The arm around her throat pulled so tightly she was lifted off her feet, the surprise causing her to gasp and lose breath. She tried to donkey-kick but didn’t make contact with her attacker. She was choking, gasping for air, her arms flailing, trying instinctively to pull the arm away and release the pressure from her windpipe. She pushed back with all her strength and they both landed heavily against the rough brick wall but his grip didn’t loosen. She felt her face pulse with blood, her eyes bulging as her lungs screamed for air. She swung again but he pulled her back, using the wall to brace himself as he tightened the pressure on her neck. She reached up again, not to pull the arm off this time but further and faster to where she knew his face was, and jabbed both thumbs as hard as she could into his eyes. He had tried to pull back but couldn’t without loosening his grip. He grunted in pain and tried to turn his head but she made a vicious well-aimed lunge with her fingers and gouged into his eyes again. His arm dropped as he yelped in pain and his hands momentarily covered his eyes. She dropped the hoodie from her hand, revealing the chef’s knife, and lunged forward. He didn’t see the blow coming and he may not even have felt it as she plunged the blade into his chest at an angle, forcing it left and right once she had buried it in his chest, ensuring his heart was sliced and death instant. He dropped to his knees and then fell sideways, his hands still covering his eyes. She pulled the knife from his chest and dropped it to the ground. Her mind was rushing. Stop, think. What’s the first problem? Fix that, then the next.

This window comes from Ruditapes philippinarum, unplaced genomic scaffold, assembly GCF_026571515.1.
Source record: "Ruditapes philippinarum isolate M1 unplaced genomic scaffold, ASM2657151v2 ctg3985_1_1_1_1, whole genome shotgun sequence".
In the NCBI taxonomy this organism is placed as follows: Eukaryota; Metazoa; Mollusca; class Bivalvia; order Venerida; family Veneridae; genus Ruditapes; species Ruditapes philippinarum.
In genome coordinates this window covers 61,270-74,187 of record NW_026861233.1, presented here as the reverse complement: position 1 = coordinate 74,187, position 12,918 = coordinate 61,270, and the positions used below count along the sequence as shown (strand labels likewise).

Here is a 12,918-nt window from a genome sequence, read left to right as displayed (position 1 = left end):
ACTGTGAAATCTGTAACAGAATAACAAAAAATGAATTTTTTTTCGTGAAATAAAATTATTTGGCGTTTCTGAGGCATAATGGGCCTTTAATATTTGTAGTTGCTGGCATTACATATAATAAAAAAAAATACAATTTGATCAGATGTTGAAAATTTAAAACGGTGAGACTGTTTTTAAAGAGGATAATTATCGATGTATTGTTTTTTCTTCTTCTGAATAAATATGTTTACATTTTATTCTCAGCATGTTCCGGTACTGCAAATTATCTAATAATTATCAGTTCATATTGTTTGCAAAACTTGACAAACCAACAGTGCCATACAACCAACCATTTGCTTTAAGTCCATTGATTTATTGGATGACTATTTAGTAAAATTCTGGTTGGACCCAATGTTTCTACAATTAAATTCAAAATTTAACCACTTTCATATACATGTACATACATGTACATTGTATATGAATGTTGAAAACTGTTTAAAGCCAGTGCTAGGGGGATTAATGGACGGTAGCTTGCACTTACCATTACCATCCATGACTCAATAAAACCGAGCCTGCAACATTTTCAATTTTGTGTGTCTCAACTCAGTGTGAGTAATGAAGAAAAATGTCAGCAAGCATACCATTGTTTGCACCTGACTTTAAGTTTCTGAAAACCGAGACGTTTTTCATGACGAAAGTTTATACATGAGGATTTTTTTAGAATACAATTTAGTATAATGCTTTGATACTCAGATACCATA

She was panting heavily, the metallic taste of blood in her throat, adrenaline making her shake. She had to think quickly now. Was there anyone else? Did anyone see or hear? The alley appeared empty apart from the large dumpster bins with the hotel’s name on them. She flipped one open – it was half full of large black refuse sacks. She hauled them all out then grabbed the body under the shoulders and dragged it to over to the bin. She checked the pockets and removed car keys and cash, tossed the mobile phone down a nearby grate. There was no wallet or ID – no surprise. The body was heavy but she was strong and knew the technique. She lifted him onto her shoulder then stood up and flipped it backwards into the refuse bin before immediately turning to throw all the rubbish sacks on top, moving one or two from where they settled to ensure the body was covered. She closed the lid and looked around, still no sign of anyone. She looked at her hands. There was some blood, but her white t-shirt was soaked red from where she had dragged and carried him. She tore it off and wrapped the knife in it, then picked up the dark hoodie she had dropped and put that on. She checked the area around the bin to ensure she had cleaned up properly. She checked the waist band of her jeans and the small steak knife was still there. Satisfied, she moved swiftly back down the alley to the main street then paused to check again before turning right and walking away from the hotel, down the main street, the white t-shirt tightly bundled in her fist. She passed a bin marked for dog waste and discarded the t-shirt and knife there, knowing that no-one would pause to check what was there before dropping in more dog waste.